Other things that the Exclusive Brethren are not permitted to do — because they are regarded as “too worldly” — include watching television, listening to the radio, reading newspapers, reading fiction, using computers and the internet, using mobile phones, remarrying after divorce, taking out life insurance, standing for political office, voting in elections and bearing arms of one kind or another. Some of these constraints may be incompatible with Australian law and/or common and widely accepted practice. It is true that there is an awful lot of rubbish on radio and television as well as in newspapers and there is fiction that ranges from awful to brilliant; mobile phones have become appendages and computers are everywhere; but all these items may also include immense good or be of great pragmatic value, like in saving lives. They may help our children to enjoy and better understand the world around them or expose us to great works of art or merely show us that between the cradle and the grave there are things of great wonder and excitement and enrichment that are all around us — in libraries, homes, galleries, forests, waterways, friendships, sport and so much more.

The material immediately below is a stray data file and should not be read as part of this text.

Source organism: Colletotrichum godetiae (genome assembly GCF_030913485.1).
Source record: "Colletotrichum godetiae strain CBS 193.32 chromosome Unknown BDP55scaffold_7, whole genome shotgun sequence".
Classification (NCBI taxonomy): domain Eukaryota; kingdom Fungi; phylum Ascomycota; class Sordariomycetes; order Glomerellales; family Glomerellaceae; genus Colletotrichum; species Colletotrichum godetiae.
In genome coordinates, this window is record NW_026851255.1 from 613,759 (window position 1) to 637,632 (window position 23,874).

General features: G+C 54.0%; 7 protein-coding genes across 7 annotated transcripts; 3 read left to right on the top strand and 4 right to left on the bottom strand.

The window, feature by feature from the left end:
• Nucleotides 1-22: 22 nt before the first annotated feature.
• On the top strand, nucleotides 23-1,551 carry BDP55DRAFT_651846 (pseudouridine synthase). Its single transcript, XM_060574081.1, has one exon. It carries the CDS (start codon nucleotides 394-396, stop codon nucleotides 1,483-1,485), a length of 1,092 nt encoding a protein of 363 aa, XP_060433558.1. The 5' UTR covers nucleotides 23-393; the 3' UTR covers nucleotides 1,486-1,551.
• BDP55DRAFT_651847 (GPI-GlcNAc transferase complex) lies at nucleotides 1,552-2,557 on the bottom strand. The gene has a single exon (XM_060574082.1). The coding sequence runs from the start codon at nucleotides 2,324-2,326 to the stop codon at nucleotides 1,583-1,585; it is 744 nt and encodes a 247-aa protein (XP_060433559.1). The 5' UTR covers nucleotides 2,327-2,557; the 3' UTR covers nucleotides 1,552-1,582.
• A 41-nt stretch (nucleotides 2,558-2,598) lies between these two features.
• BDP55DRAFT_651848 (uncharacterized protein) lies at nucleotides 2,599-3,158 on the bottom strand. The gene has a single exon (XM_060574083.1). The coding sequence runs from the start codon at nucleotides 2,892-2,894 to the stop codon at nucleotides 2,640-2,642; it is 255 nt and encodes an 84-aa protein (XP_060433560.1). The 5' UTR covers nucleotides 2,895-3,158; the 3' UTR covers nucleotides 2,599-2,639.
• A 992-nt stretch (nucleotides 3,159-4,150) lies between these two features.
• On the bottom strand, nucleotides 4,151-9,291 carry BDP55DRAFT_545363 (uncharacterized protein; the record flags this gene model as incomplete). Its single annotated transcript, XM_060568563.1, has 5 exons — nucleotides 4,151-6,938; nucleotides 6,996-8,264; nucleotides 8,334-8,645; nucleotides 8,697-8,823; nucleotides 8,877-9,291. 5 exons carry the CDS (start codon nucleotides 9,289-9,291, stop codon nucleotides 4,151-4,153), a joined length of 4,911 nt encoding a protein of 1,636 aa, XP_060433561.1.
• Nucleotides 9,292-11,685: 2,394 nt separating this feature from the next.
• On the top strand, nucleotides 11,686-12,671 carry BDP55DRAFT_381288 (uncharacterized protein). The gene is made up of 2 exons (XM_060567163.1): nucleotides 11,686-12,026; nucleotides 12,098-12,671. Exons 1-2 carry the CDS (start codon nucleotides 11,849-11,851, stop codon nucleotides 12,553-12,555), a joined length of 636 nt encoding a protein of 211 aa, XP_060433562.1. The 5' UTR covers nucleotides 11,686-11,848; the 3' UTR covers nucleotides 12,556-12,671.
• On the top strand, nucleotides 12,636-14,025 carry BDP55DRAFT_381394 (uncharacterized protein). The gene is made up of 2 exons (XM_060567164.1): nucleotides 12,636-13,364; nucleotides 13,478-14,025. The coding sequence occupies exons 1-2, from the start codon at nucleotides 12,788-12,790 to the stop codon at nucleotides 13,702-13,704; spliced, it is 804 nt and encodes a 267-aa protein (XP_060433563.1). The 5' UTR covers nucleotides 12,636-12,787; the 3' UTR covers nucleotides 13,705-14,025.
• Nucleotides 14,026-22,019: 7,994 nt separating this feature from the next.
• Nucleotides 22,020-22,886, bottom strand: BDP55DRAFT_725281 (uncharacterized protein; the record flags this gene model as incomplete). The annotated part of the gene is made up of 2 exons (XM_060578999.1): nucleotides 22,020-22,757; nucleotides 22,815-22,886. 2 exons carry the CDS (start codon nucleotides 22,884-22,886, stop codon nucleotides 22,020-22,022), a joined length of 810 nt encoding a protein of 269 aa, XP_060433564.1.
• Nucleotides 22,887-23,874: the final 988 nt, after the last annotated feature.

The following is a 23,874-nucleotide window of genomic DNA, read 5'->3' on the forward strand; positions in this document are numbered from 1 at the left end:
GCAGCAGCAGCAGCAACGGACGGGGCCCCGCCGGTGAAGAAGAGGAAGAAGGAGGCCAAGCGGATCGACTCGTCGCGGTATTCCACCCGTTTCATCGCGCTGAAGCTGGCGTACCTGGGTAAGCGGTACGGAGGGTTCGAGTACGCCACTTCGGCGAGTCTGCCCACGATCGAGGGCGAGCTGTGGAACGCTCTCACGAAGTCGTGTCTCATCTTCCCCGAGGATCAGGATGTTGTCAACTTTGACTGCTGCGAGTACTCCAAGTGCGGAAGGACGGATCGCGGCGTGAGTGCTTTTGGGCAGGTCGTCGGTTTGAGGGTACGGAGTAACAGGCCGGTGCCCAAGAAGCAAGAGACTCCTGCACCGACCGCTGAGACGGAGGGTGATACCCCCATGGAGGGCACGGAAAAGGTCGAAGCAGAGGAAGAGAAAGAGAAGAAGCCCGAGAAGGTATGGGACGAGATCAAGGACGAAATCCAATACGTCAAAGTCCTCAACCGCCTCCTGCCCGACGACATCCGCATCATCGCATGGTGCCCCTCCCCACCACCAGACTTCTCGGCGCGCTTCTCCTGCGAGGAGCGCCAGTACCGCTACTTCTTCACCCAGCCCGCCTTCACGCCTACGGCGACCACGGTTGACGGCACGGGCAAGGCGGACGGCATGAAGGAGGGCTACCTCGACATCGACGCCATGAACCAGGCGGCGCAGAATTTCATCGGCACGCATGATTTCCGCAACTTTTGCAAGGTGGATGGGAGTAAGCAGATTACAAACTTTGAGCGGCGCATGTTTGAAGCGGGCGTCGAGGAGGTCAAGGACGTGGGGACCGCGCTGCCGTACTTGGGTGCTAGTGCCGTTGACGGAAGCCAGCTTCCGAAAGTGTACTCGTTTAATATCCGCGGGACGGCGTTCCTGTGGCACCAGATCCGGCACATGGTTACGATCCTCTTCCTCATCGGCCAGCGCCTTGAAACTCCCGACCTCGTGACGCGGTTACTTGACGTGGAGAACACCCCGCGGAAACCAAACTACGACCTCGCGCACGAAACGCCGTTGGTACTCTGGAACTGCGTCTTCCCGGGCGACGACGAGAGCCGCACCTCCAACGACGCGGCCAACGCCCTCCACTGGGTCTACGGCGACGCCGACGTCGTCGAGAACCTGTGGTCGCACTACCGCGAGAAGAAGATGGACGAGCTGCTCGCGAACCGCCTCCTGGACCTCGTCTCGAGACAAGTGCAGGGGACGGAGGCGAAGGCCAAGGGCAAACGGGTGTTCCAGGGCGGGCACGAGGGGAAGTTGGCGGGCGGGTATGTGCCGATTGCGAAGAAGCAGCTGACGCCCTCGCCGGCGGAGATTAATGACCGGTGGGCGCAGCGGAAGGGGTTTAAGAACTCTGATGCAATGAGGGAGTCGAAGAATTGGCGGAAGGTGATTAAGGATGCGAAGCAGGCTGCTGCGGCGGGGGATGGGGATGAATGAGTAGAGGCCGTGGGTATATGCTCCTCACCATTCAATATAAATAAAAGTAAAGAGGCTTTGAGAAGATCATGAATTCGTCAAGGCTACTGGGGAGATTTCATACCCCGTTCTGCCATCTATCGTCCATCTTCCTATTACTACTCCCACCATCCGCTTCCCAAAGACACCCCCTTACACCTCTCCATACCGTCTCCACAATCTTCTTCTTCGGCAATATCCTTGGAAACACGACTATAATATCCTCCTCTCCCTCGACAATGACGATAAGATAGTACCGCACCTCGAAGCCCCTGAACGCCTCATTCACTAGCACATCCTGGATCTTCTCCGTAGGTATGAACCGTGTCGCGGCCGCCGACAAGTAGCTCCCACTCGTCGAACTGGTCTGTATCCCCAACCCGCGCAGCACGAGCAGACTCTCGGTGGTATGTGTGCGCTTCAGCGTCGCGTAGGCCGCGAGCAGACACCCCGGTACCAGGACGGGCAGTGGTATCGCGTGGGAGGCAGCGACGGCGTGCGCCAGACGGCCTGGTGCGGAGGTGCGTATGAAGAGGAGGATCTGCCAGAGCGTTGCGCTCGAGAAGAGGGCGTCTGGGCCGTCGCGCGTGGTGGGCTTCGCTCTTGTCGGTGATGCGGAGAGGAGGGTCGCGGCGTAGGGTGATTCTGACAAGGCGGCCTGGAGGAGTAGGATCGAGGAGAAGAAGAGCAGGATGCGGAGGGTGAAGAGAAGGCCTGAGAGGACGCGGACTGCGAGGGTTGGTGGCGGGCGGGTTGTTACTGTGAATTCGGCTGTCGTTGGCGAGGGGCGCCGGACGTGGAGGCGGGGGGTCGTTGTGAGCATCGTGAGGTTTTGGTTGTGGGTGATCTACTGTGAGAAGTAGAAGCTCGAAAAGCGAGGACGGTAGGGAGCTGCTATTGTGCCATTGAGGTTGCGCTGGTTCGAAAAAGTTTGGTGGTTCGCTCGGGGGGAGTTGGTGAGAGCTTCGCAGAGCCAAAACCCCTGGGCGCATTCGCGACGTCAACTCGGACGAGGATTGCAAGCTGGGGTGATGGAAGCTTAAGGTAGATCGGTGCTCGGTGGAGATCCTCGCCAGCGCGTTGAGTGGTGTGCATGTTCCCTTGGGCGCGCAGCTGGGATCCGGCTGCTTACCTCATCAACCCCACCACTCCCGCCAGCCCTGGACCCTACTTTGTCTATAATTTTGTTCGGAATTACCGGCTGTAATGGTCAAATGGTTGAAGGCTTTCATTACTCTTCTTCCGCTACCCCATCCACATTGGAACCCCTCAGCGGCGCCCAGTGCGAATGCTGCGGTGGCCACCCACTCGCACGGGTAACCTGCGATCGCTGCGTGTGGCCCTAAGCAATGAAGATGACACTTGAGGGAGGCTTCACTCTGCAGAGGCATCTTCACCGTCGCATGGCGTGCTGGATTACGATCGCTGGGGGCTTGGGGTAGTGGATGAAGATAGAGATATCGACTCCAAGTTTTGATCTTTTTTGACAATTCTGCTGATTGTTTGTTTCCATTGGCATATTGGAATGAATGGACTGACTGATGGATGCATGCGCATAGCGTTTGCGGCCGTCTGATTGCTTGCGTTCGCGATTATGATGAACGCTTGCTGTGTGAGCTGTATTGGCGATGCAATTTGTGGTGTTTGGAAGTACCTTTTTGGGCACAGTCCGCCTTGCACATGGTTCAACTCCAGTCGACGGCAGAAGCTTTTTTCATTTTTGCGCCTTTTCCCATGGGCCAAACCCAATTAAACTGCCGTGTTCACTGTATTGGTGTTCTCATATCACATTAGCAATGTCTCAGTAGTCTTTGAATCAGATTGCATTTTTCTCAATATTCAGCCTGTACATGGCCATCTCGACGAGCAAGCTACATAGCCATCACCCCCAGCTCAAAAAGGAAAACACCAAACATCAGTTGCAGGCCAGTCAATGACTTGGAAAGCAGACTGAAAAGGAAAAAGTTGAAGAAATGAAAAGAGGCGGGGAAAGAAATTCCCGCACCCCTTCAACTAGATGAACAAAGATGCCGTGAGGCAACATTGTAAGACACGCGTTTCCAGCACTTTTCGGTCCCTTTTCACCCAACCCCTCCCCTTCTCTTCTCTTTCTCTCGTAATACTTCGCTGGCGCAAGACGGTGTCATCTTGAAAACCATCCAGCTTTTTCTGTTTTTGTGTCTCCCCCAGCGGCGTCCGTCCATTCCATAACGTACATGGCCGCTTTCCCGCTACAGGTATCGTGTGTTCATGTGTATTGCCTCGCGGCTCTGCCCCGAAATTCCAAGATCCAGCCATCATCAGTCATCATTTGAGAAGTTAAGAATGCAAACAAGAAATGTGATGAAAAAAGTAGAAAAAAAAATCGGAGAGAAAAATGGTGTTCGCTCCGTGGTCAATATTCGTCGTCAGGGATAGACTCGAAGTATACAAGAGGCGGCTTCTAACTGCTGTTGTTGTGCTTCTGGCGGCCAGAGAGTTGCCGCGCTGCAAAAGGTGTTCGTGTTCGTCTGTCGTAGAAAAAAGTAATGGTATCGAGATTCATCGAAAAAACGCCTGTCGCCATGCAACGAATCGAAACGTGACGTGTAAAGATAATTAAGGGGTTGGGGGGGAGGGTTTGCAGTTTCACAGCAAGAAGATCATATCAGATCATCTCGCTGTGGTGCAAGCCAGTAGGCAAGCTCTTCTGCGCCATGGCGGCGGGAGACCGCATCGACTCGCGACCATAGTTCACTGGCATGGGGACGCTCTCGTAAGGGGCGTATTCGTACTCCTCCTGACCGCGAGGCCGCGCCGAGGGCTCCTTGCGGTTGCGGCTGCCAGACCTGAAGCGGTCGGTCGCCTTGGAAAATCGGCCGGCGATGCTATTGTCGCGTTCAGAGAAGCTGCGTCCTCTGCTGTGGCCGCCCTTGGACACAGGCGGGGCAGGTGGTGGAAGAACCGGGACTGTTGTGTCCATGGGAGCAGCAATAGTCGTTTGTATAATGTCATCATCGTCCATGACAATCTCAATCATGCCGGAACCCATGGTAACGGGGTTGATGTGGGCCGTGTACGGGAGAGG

I don’t think I’m greatly different from my fellow Australians in that I love my family, my friends, where I live and what I do — a bit of writing and a lot of reading and some gardening and travel and walking the dogs. I also enjoy a scotch before dinner and a glass of wine with dinner. So I would not be persona grata with the Brethren. I have to say that when I read about groups like the Exclusive Brethren I become more than a little irritated. Such groups remind me of the landscapes of Drysdale and Nolan and especially of that great American landscape painter Andrew Wyeth. The landscape is mostly stark, parched, remote and moon-like; and forbidding too, with its ochres and reds and broken down ploughs and animal skeletons; and the obligatory figure, usually a woman at bottom right, a thin, angular, sunken-eyed woman in a tired dress and otherwise clad in a pervasive melancholy, a hopelessness that suggests nothing is getting better. And never will. There are people like that woman — men and women and children who are past hope — and they are out there in the tougher parts of our cities and in regional areas and they are going backwards. And that is without even thinking of the appalling state of many in the socalled Third World, especially in Africa.

It is against that background that I have a message for the Exclusive Brethren. Don’t bother doing the rounds of the politicians. If you want to do something for Australia start working at the dirty end of the business and if you are disinclined to let your hands get grubby then there are plenty of fine charity organisations that would take your money and spend it well.

Should the Exclusive Brethren choose not to take this pragmatic but worthy option then they will remain entrapped between the reality of awesome piety and the threat of rank hypocrisy.